Jone's Sunday evening sermons also show the same pattern. He has been preaching now through the book of Genesis for 5 years and has managed to reach half-way through chapter 2.

"Genesis is a much larger book, so understandably I'm moving faster through that one." Said Jones.

When asked what his plans might be for future books in his preaching Jones replied, "I've been eying Revelation for a while now, and really want to tackle that one, but I just can't predict how much longer we'll be in Ephesians and Genesis. There's still a lot more ground to cover. I'm hoping we'll make it to Ephesians 2 by 2009."

23 April, 2007

Coming Soon to the Tominthebox News Network

Coming soon to the Tominthebox News Network, a poorly drawn cheaply done cartoon about three friends determined to turn the church upside down.

You'll enjoy the exciting adventures of Ricky Relativism, with his home-spun relevant interpretations of the Bible. Neo Nate with his all-organic, veganesque wholesome goodness. And Cussy McFoul, complete with U2 enabled iPod.

Don't miss a moment of the post-modern action! Coming in May to the Tominthebox News Network.

20 April, 2007

Man Aspires to be Missionary to the Extremely Wealthy


Patrick Morgan has wanted to be a missionary since he was 10 years old and met some missionaries to Africa on furlough at his home church in Dover. He majored in history during his college years, and then went on to study missions at seminary. But after seminary he went to work not doing what he had always dreamed of doing but working as a manager of a restaurant in his hometown. Now at age 36 Morgan again feels the pull to the mission field. This time, though, the calling is not to Africa or even to a foreign country. Morgan feels that he is called to be a missionary to the extremely wealthy in Beverly Hills, California.

"I know it sounds crazy." Said Morgan. "But those people need the gospel too. I've prayed a lot about where I should go, and Beverly Hills just keeps coming up over and over again."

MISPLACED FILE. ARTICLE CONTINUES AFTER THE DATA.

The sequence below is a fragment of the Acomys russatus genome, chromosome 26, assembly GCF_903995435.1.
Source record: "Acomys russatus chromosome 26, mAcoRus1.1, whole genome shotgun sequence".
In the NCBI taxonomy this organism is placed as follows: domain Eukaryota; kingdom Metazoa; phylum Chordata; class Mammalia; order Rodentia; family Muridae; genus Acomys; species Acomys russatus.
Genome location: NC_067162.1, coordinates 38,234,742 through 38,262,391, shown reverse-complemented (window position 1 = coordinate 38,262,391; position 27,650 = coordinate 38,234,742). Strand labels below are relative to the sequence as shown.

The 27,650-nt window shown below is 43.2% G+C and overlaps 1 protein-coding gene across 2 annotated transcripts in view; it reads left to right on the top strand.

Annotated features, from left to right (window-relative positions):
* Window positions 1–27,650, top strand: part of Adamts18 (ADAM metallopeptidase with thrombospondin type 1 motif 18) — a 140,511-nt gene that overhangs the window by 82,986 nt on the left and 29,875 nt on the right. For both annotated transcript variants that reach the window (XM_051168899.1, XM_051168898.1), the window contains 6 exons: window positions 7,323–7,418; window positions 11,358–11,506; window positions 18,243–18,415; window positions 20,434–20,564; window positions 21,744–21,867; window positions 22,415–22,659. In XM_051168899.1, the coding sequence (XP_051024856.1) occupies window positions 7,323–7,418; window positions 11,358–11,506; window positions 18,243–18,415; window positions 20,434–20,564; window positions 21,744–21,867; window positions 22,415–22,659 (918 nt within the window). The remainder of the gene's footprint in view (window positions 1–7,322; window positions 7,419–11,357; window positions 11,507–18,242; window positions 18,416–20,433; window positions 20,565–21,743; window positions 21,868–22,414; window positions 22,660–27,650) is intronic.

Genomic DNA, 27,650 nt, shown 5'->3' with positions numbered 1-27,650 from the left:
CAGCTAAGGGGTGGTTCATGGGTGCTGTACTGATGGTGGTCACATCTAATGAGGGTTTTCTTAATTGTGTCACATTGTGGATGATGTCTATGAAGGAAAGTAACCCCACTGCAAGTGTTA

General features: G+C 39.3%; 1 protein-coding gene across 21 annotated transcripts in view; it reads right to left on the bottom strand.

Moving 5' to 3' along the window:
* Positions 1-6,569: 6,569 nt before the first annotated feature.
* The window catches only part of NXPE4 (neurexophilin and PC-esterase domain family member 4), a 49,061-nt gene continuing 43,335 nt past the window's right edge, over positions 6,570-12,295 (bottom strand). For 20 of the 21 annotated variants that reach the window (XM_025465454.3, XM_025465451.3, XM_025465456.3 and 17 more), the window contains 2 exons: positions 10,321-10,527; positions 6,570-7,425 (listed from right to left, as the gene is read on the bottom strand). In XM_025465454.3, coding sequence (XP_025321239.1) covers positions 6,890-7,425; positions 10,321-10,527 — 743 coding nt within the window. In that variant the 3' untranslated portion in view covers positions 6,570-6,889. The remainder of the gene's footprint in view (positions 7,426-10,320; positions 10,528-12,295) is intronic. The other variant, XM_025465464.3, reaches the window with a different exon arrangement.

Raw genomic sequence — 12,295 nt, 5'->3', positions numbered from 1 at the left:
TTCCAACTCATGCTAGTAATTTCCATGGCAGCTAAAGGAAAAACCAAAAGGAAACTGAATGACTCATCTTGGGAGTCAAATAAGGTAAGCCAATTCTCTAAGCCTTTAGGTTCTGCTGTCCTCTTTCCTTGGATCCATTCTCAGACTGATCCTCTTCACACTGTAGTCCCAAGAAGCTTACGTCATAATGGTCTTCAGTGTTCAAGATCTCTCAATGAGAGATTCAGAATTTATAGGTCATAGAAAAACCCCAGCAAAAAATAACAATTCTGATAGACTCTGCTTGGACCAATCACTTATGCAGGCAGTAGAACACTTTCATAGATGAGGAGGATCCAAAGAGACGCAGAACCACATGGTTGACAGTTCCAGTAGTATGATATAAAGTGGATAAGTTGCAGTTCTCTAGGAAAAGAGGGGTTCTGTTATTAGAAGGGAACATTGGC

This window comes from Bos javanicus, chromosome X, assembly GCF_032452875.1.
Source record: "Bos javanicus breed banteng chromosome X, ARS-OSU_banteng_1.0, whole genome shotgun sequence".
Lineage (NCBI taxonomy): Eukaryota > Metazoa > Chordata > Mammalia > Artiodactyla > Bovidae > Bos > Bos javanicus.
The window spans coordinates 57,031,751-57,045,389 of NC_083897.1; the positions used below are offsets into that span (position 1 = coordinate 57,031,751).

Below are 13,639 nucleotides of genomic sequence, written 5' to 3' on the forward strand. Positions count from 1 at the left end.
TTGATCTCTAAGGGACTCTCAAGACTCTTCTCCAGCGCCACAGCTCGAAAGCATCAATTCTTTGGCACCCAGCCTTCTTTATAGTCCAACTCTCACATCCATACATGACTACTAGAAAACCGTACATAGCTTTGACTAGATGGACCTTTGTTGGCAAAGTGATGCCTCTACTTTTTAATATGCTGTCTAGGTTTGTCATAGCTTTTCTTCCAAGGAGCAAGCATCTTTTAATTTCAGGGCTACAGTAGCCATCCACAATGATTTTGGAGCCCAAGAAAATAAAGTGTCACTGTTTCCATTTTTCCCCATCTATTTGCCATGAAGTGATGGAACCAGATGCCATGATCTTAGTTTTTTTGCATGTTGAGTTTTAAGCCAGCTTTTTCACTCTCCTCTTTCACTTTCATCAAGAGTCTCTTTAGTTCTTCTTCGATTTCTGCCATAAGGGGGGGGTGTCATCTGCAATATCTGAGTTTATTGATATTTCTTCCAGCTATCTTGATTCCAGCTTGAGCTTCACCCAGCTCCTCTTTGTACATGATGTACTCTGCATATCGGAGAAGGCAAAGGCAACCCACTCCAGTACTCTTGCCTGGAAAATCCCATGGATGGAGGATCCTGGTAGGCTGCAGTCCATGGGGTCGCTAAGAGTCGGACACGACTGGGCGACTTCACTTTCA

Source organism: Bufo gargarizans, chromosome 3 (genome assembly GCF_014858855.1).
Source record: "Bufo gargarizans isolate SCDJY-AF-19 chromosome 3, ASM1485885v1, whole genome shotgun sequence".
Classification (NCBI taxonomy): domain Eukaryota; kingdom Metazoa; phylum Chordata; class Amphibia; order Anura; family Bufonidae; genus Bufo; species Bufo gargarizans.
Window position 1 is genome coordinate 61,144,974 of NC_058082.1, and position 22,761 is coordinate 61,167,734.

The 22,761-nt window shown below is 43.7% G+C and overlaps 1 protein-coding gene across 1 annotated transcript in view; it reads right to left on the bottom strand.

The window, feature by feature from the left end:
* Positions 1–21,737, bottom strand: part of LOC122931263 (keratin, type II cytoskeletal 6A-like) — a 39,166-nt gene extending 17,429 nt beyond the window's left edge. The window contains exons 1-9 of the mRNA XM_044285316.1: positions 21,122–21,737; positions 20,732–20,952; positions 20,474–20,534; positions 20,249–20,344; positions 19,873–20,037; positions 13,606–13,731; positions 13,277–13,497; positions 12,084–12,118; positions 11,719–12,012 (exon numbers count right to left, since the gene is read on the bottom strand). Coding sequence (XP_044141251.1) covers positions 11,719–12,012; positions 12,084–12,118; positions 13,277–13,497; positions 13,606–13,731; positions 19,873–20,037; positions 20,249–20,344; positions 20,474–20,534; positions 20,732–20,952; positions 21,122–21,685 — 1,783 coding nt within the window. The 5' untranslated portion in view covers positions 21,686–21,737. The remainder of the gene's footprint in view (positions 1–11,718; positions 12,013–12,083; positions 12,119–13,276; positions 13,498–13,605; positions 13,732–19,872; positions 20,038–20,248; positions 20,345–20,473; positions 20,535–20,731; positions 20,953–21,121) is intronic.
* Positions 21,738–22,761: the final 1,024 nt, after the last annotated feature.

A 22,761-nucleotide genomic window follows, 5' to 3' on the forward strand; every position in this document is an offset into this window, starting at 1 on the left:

Morgan recently presented his idea to the deacons and pastor of his home church, Lighthouse Baptist Church in Dover, but the idea was not well-received.

"We were excited when Patrick said he felt called to the mission field, and we were ready to support him fully." Said deacon Alec Fryer. "But when he started telling us about where he wanted to go and how much it was going to cost, he lost us completely."

As it turns out, in order for Morgan to fulfill his "vision" he will need to raise at least $5 million dollars a year, plus an extra $8 million dollars to make an initial purchase on a mansion in Beverly hills.

"I've found a lovely place right next door to actor Jackie Chan that I think would be perfect." Said Morgan. "The other $5 million will go towards clothes, cars eating out, and joining a number of prominent organizations such as country clubs, health clubs and such. I'll also budget some vacations in there too."

But for the time being Morgan's vision is just that, a vision. He has so far been unable to raise any money towards going.

"Things have not been going too well thus far." He Said. "My own home church will not even support me in this, nor have I found anyone else willing to help. It just upsets me, here I am willing to go and take the gospel to all people and no one will support me at all. I'm going, but there's no one sending."

Contributions can be made to Morgan's mission endeavors by contacting the Tominthebox News Network.

19 April, 2007

Pastor Makes 1 Timothy 4:8a His "Theme Verse"


Rev. Charles "Chuck" Dewease, pastor of the First Pentecostal Church of Youngston, is not ashamed to tell anyone his weight.